## ⓘ Intermediate value theorem

The intermediate value theorem says that if a function, f {\displaystyle f}, is continuous over a closed interval }, and is equal to f {\displaystyle f} and f {\displaystyle f} at either end of the interval, for any number, c, between f {\displaystyle f} and f {\displaystyle f}, we can find an x {\displaystyle x} so that f = c {\displaystyle f=c}.

This means that if a continuous functions sign changes in an interval, we can find a root of the function in that interval. For example, if f 1 = − 1 {\displaystyle f1=-1} and f 2 = 2 {\displaystyle f2=2}, we can find an x {\displaystyle x} in the interval } that is a root of this function, meaning that for this value of x, f x = 0 {\displaystyle fx=0}, if f {\displaystyle f} is continuous. This corollary is called Bolzanos theorem.

- other intermediate values from key generation. Although this form allows faster decryption and signing by using the Chinese Remainder Theorem CRT it

Angle |

Mathematics |

0.999. |

4 (number) |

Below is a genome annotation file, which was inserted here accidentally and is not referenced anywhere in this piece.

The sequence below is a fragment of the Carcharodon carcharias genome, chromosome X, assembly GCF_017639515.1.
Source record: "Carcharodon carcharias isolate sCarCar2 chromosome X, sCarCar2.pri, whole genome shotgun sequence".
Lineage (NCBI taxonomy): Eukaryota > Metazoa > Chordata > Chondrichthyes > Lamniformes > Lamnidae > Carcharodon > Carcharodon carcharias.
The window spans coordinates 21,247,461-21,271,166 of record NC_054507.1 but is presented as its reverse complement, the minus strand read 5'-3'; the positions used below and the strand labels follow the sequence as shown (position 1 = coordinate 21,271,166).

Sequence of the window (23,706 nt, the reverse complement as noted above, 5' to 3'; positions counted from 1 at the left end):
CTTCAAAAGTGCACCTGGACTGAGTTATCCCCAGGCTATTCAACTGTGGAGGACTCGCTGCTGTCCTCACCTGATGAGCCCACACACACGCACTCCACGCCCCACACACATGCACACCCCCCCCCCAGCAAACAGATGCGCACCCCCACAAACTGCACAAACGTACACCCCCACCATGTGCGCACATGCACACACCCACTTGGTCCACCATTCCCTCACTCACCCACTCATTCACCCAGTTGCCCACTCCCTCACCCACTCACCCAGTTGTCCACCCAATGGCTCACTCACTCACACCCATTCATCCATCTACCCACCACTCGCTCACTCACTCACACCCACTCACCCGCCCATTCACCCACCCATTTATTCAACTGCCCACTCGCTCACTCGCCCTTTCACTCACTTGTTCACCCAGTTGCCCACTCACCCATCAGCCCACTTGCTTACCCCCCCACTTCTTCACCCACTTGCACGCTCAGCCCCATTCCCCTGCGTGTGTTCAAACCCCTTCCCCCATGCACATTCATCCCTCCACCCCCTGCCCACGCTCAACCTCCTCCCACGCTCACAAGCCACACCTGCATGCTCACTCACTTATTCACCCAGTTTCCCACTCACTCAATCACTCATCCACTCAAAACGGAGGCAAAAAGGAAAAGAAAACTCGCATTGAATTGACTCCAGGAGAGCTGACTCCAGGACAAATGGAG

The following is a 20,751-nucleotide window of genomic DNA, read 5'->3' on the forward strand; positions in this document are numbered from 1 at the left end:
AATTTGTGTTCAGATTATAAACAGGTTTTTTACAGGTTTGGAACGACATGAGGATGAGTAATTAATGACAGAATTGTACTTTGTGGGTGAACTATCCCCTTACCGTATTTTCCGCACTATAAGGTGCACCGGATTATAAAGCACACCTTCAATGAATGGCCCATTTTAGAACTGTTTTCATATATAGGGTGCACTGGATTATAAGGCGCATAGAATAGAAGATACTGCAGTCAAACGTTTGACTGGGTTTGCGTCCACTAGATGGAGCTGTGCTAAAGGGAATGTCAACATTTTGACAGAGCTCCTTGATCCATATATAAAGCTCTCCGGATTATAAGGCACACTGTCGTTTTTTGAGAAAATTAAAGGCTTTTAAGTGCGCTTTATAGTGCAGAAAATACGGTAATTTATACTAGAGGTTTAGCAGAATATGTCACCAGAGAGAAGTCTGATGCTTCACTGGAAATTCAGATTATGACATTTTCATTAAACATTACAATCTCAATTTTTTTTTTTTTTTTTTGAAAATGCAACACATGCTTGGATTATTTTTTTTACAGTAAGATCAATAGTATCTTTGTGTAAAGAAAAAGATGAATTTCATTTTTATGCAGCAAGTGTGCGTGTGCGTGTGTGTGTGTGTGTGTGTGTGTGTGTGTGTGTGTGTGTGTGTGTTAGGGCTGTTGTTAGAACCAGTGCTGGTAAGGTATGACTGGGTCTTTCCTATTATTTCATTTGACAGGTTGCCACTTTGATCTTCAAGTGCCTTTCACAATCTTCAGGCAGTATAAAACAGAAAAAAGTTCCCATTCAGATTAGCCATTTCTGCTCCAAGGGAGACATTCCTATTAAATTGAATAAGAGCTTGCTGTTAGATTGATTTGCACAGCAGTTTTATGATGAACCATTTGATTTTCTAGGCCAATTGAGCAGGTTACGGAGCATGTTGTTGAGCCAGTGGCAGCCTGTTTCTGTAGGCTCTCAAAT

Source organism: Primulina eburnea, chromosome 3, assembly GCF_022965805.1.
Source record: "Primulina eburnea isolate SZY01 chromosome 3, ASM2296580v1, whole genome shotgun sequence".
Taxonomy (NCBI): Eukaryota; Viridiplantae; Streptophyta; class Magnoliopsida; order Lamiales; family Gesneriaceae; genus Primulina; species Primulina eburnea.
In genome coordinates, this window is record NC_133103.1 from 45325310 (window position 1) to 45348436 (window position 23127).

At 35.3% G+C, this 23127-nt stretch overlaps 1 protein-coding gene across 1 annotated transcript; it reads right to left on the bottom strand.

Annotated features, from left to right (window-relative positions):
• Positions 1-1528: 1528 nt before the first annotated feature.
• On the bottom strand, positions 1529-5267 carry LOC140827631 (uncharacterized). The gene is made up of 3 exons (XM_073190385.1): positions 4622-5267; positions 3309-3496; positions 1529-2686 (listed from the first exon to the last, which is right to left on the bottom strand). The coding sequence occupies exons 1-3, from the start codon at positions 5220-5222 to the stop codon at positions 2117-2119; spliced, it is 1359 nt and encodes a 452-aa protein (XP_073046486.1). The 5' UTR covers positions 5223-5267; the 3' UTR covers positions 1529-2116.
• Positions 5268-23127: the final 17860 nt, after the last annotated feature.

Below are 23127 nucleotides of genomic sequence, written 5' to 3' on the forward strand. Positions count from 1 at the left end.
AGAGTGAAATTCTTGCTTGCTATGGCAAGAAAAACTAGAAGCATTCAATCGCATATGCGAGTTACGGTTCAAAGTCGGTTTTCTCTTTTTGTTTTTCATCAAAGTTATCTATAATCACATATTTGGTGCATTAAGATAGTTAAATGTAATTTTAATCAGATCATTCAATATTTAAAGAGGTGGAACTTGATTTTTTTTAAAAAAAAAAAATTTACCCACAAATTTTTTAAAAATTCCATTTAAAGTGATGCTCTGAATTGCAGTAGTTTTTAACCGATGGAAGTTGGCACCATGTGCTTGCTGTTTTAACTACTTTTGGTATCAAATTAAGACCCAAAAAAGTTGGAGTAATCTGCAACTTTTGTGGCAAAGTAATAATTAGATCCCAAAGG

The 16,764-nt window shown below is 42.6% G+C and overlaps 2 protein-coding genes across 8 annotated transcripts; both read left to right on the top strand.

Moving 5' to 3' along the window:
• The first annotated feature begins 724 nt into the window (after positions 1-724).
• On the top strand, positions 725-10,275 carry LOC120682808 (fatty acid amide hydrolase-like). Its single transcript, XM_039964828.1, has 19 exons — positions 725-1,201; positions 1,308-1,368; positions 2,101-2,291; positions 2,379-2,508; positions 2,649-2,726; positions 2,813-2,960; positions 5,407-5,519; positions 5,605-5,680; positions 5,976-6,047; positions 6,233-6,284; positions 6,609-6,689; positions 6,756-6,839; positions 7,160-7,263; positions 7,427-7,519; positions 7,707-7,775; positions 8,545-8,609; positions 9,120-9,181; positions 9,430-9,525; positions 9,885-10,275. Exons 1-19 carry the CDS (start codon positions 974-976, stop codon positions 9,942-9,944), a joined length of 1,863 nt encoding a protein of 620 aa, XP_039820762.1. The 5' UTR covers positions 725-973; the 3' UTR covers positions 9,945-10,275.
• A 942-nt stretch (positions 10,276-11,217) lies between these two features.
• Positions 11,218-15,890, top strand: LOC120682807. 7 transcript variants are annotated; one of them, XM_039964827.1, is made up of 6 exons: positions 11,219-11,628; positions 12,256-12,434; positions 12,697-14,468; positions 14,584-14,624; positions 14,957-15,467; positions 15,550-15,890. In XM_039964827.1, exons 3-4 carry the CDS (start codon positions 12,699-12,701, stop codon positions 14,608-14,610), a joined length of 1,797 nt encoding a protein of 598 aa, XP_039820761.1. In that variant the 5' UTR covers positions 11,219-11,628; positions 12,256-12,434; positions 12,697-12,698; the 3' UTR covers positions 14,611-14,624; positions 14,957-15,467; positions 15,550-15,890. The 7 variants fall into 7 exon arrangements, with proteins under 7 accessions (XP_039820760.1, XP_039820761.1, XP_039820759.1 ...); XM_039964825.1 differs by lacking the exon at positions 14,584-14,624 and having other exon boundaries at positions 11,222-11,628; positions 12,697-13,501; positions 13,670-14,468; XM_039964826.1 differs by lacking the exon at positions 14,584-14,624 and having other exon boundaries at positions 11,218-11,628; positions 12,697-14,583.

Absolute value |

Aleph null |

Aleph one |

Algebraic geometry |

Algebraic topology |

Algebraic variety |

Algorithmic information theory |

Alphabet (computer science) |

American Mathematical Society |

Applied mathematics |

Argument |

Arithmetic precision |

Associativity |

Automaton |

Average |

Axiom |

Babylonian numerals |

Banach–Tarski paradox |

Base (mathematics) |

Base ten block |

Bayes theorem |

Bayesian network |

Big O notation |

Binary |

Binary adder |

Binary operation |

Binomial expansion |

Bezier curve |

Canonical form |

Cantors theorem |

Category theory |

Cellular automaton |

Chaos theory |

Charge conjugation |

Clay Mathematics Institute |

Closure (mathematics) |

Combination (mathematics) |

Combinatorics |

Commutative property |

Complex analysis |

Complexity class |

Constructive proof |

Continuous function |

Contraposition |

Coordinate system |

Coprime |